Atopic Dermatitis

Atopic Dermatitis

Atopic Dermatitis (AD), also known as eczema, is a chronic inflammatory, relapsing, and non-contagious skin disease that is known to affect ≈20% of children in both developed and developing countries (Shaw et al., 2011; Deckers et al., 2012). AD represents one’s first allergic reaction encountered in childhood and is recognized as a precursor for the development of a series of hypersensitivity reactions such as food allergies, asthma, and allergic rhinitis.
Current analysis of the role of probiotics in the prevention of AD reveals that a positive effect may be related to the type of probiotic strain used, the method of administration, onset time, as well as the dose size and duration of treatment.

Probiotics in primary prevention of atopic disease: a randomised placebo-controlled trial.

Lancet. 2001 Apr 7;357(9262):1076-9.

Reversal of the progressive increase in frequency of atopic disease would be an important breakthrough for health care and wellbeing in western societies. In the hygiene hypothesis this increase is attributed to reduced microbial exposure in early life. Probiotics are cultures of potentially beneficial bacteria of the healthy gut microflora. Lactobacillus GG was effective in prevention of early atopic disease in children at high risk. Thus, gut microflora might be a hitherto unexplored source of natural immunomodulators and probiotics, for prevention of atopic disease.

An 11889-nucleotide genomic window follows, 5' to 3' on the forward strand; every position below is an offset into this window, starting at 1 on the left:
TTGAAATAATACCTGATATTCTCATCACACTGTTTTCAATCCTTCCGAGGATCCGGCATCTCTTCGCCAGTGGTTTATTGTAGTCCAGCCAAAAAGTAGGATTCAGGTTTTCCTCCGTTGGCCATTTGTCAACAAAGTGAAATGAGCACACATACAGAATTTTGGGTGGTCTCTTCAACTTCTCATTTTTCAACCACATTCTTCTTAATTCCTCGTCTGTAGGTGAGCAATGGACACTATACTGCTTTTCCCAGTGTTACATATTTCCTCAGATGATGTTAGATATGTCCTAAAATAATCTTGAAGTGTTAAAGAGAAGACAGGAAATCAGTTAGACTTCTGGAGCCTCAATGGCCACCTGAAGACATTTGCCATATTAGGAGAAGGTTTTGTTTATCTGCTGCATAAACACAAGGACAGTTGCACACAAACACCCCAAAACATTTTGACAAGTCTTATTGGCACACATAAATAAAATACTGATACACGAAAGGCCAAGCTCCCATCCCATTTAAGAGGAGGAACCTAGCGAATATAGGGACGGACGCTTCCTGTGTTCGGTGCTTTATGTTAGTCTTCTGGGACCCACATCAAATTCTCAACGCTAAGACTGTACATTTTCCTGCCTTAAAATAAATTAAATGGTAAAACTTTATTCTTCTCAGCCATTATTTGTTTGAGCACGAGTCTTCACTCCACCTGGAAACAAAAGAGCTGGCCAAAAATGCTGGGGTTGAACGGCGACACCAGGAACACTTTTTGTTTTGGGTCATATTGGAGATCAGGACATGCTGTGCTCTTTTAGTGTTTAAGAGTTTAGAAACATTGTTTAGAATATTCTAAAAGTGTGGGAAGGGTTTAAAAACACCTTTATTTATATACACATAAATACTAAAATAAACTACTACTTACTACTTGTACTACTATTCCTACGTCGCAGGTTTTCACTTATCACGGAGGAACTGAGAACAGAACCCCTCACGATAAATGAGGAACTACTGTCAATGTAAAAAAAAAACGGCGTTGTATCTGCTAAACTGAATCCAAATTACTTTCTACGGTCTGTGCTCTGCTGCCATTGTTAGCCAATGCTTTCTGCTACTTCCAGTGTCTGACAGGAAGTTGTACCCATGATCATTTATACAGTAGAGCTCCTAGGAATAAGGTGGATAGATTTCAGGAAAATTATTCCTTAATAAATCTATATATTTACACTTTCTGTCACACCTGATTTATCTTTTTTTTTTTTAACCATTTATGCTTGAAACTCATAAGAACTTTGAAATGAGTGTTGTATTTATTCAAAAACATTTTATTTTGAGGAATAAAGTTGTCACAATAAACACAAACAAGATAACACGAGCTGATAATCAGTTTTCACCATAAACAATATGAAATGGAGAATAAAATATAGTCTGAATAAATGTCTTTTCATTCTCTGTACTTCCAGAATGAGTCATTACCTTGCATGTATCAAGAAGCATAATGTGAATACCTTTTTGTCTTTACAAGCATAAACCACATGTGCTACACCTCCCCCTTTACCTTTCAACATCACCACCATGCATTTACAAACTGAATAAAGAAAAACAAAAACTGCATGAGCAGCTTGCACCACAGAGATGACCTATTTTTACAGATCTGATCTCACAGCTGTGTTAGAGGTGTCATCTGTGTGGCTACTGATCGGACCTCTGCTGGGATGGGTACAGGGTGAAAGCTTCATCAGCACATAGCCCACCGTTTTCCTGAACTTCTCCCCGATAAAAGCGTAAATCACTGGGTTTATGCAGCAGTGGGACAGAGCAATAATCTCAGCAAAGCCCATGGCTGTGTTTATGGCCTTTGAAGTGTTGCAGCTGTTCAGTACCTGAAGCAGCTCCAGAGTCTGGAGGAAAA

Perinatal probiotic supplementation in the prevention of allergy related disease: 6 year follow up of a randomised controlled trial.

BMC Dermatol. 2015 Aug 1;15:13

Perinatal probiotics supplementation has been shown to be effective in the primary prevention of atopic dermatitis (AD) in early childhood. Maternal probiotic ingestion alone may be sufficient for long term reduction in the cumulative incidence of AD, but not other allergy related diseases.


Probiotics in pregnant women to prevent allergic disease: a randomized, double-blind trial.

Br J Dermatol. 2010 Sep;163(3):616-23

In a randomized, double-blind trial of children from a nonselected maternal population,women received probiotic milk or placebo from 36 weeks of gestation to 3 months postnatally during breastfeeding. The probiotic milk contained Lactobacillus rhamnosus GG, L. acidophilus La-5 and Bifidobacterium animalis subsp. lactis Bb-12. Children with an itchy rash for more than 4 weeks were assessed for AD. At 2 years of age, all children were assessed for atopic sensitization, AD, asthma and allergic rhinoconjunctivitis.


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